In a new report, "Recommendations to Improve Financial and Operational Management" (GAO-01-42) the GAO builds on its February audit of IRS' fiscal year 1999 statements by making dozens of new recommendations for improving its collection and financial operations. These operations suffer from systems deficiencies and inadequate management and internal controls, according to the report. The IRS failed the GAO's audit of its 1999 financial statements.
The report included 37 new recommendations for resolving operational weaknesses made in response to the GAO's February audit. That audit found that the IRS was unable to adequately manage unpaid assessments; disburse taxpayer refunds; safeguard manual tax receipts and taxpayer information; account for property and equipment; account for appropriated funds; and collect and report financial data. The GAO began auditing IRS' financial statements in fiscal 1992.
While nearly all of the new recommendations are addressed to the IRS, the report also recommends that Congress require the agency to develop cost-benefit data on its collection activities. The IRS has been reluctant to maintain such data because of the political sensitivity of its collection operations, according to the report.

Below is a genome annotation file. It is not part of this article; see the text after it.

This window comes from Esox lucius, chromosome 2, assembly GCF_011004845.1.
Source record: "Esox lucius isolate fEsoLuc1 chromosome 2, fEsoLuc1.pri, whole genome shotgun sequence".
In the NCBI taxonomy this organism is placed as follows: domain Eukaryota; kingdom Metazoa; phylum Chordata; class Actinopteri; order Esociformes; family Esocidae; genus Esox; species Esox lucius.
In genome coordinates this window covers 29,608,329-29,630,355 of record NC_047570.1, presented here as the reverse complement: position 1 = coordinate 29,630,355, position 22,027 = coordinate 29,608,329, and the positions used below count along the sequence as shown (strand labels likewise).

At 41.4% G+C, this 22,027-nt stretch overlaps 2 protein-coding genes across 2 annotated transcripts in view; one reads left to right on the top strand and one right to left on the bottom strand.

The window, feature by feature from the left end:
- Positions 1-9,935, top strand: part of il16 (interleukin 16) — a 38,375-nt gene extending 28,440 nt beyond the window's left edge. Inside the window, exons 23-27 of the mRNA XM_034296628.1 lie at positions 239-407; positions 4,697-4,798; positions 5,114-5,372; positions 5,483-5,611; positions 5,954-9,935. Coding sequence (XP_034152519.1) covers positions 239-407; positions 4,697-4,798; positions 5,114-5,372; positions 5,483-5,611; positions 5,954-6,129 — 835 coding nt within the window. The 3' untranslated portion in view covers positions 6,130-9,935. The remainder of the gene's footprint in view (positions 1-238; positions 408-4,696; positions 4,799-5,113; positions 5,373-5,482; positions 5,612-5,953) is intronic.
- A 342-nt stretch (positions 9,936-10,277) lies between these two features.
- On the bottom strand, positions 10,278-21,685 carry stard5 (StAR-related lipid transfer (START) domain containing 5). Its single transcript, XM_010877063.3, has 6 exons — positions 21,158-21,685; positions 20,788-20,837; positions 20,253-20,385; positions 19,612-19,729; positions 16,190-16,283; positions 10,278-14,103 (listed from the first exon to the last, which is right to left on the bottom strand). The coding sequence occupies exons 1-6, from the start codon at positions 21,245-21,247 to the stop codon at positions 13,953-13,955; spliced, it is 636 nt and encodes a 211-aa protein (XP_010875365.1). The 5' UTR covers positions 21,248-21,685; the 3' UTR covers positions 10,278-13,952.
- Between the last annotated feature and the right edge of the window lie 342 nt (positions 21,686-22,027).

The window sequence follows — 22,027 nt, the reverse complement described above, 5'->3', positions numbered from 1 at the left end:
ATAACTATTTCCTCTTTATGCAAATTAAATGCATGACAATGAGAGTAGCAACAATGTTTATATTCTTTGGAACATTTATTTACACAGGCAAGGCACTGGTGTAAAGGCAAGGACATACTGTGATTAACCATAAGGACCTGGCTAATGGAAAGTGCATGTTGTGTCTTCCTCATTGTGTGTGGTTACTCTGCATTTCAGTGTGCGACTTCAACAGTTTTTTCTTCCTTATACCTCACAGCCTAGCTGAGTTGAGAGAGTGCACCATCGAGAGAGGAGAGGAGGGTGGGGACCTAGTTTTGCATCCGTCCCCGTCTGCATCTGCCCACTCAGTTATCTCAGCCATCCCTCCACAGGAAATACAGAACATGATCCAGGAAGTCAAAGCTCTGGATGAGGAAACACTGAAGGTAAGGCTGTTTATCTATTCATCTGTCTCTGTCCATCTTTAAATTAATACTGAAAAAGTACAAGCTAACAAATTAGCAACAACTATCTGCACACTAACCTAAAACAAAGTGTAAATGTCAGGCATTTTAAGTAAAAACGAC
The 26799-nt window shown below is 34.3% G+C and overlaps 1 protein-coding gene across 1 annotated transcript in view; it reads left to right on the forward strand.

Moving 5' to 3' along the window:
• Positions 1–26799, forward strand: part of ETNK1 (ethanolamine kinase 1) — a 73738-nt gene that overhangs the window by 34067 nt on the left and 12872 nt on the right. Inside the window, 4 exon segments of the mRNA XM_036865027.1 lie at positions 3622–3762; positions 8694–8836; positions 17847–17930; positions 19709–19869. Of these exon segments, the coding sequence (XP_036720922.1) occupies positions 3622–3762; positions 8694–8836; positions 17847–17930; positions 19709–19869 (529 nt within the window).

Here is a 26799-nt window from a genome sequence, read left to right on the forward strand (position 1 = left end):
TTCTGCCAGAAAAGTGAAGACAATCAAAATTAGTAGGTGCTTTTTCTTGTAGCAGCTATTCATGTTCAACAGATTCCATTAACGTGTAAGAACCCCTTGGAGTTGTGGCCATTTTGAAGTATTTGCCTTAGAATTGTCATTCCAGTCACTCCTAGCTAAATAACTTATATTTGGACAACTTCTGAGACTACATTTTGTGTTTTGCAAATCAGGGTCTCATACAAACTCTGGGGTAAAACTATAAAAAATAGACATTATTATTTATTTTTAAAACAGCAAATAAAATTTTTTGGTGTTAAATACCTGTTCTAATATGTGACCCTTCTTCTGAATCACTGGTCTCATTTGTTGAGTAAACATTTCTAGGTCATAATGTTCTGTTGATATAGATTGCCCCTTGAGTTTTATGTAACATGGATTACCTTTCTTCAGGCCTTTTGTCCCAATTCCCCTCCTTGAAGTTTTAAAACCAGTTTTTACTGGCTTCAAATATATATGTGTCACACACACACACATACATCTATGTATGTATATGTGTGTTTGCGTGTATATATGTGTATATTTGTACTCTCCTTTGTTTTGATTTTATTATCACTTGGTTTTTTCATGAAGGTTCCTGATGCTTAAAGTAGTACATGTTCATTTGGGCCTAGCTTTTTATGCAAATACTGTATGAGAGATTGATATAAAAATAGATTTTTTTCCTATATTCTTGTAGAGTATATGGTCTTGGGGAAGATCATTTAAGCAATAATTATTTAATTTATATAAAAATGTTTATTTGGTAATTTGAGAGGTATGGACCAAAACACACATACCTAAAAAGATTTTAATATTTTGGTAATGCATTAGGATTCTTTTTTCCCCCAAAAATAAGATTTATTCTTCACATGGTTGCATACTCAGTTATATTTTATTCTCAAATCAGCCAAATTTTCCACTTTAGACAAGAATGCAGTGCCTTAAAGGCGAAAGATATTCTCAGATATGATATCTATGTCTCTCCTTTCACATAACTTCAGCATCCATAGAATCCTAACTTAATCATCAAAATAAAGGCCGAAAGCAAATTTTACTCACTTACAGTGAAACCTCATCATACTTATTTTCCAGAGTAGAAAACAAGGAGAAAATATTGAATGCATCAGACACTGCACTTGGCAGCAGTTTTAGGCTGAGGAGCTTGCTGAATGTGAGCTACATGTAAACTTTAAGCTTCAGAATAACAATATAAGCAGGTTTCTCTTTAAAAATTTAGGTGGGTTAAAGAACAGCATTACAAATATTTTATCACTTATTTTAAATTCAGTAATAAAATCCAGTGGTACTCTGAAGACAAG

"IRS has concerns that in light of congressional and public sensitivity over IRS' collection and enforcement activities, the Congress may not be receptive to IRS' developing this type of information," the report said.
Cost-benefit data on the IRS' collection efforts should aid the agency and Congress in evaluating budget requests and allocations and enable the IRS to collect billions of dollars of unpaid taxes, according to the report.
The report highlighted nine of the 37 new recommendations as principal suggestions that IRS should act on immediately. Forty-three recommendations made by GAO after previous audits remain open, while GAO closed 18 recommendations that had either been resolved by IRS or superseded by new recommendations.
The report argued that although systems limitations will continue to handicap IRS collection operations in the near future, the agency could resolve many operational issues in the short term through better management and the use of more consistent procedures.
"During fiscal year 1999, we continued to find widespread problems with implementing policy memorandums and the Internal Revenue Manual. Thus, a management program of continual monitoring is needed for key policies and controls to ensure that they are consistently applied," the report concluded.
The GAO praised senior managers at the IRS for their commitment to resolving operational issues during fiscal year 1999, but pointedly called on agency executives to maintain their involvement as the IRS confronts outstanding operational challenges.
"The sustained involvement of IRS' senior management … is paramount to IRS' resolving the serious problems that remain," the report said.
The IRS generally agreed with the report's recommendations, but questioned whether submitting cost-benefit data on collection activities for congressional review would be the most effective way to address the GAO's concerns with the IRS' collection operations.
"Recommendations that require IRS to submit certain reports for congressional review may not be as helpful as recommending that the issues be addressed in the IRS strategic planning process," said Bob Wenzel, IRS' deputy commissioner of operations.